DC Metro Area Medical Malpractice Law Blog

Hurt in 2015? How to Make 2016 a Great Year Despite Your Injury or Disability

Posted in Men's Health Issues, Women's Health Issues

A bad car accident, slip and fall injury or acquired disability turned 2015 upside down for you and your family. You’re likely still struggling to come to terms with your new limitations and figure out how to get your finances, career and relationships in order and to restore your sense of balance and peace of mind.

Obviously, you need to give yourself time to grieve your losses. But remember that life can still be full and rich. A study published in Disability and Rehabilitation found after people with spinal cord injuries went through an adjustment period, they enjoyed high levels of independence, social support and life satisfaction. In other words, your accident or injury should not stop you from pursuing amazing things and living life to its fullest.

Here are some guidelines in how to make 2016 a great year.

Get a Support System
Consider connecting with other people who have your disability or limitation. Doing so might make a huge difference in your outlook and emotional health. You’ll receive comfort, encouragement and empathy from those who understand your experience. The professionals who organize these groups can also be a good troubleshooting resource.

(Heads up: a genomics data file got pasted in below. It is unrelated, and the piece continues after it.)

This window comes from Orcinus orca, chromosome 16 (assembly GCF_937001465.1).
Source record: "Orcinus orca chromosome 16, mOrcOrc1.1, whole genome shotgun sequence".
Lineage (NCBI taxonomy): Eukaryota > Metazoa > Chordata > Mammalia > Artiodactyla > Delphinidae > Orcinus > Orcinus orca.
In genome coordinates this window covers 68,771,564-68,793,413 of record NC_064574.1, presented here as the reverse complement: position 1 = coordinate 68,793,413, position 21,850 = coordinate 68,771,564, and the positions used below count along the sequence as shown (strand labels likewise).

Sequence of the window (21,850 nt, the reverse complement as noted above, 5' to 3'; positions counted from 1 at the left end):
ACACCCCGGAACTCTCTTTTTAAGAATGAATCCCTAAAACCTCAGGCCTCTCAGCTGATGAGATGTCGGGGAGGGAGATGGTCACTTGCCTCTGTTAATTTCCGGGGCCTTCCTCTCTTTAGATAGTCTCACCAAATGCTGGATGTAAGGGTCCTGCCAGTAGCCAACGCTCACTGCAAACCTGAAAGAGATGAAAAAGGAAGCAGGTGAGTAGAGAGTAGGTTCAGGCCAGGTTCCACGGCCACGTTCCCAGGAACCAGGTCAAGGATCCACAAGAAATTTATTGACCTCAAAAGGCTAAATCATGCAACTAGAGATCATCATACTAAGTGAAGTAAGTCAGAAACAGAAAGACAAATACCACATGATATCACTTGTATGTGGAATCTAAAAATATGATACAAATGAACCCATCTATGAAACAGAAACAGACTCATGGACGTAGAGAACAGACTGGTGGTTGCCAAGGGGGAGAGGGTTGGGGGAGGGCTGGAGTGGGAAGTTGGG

Develop a Positive Attitude
Decide to use the abilities you still have to the utmost, and see what you can accomplish. Examples of people with disabilities who achieved wonderful things abound in history as well as present-day life. Franklin Delano Roosevelt led the country through WWII, although he was unable to walk. Other inspiring examples include Stevie Wonder, a successful blind musician, and Marlee Matlin, a deaf actress who won an academy award.

Practice Mindfulness
This article from Alternet summarizes some of the most compelling science on this subject: “Mindfulness training can lead to measurable improvements in the ability to focus and to regulate emotions and behavior even in those who do not suffer from attentional disorders. A 2013 study published in the journal Psychological Science showed that a brief mindfulness exercise before an exam helped students identify distracting thoughts, which lead to improvements in reading comprehension and working memory… Clearly, you don’t have to be an experienced mediator to benefit from mindfulness. As little as a single, short meditation session can have a positive impact on mental functioning.”

If your injury occurred in the workplace, you aren’t alone. See Traumatic Workplace Injuries Plague Americans.

If someone you love is in the hospital due to a person or provider’s negligence or carelessness, our D.C. medical malpractice attorneys can help. Call or email us now.

Health Care Trends for 2016

Posted in Patient Safety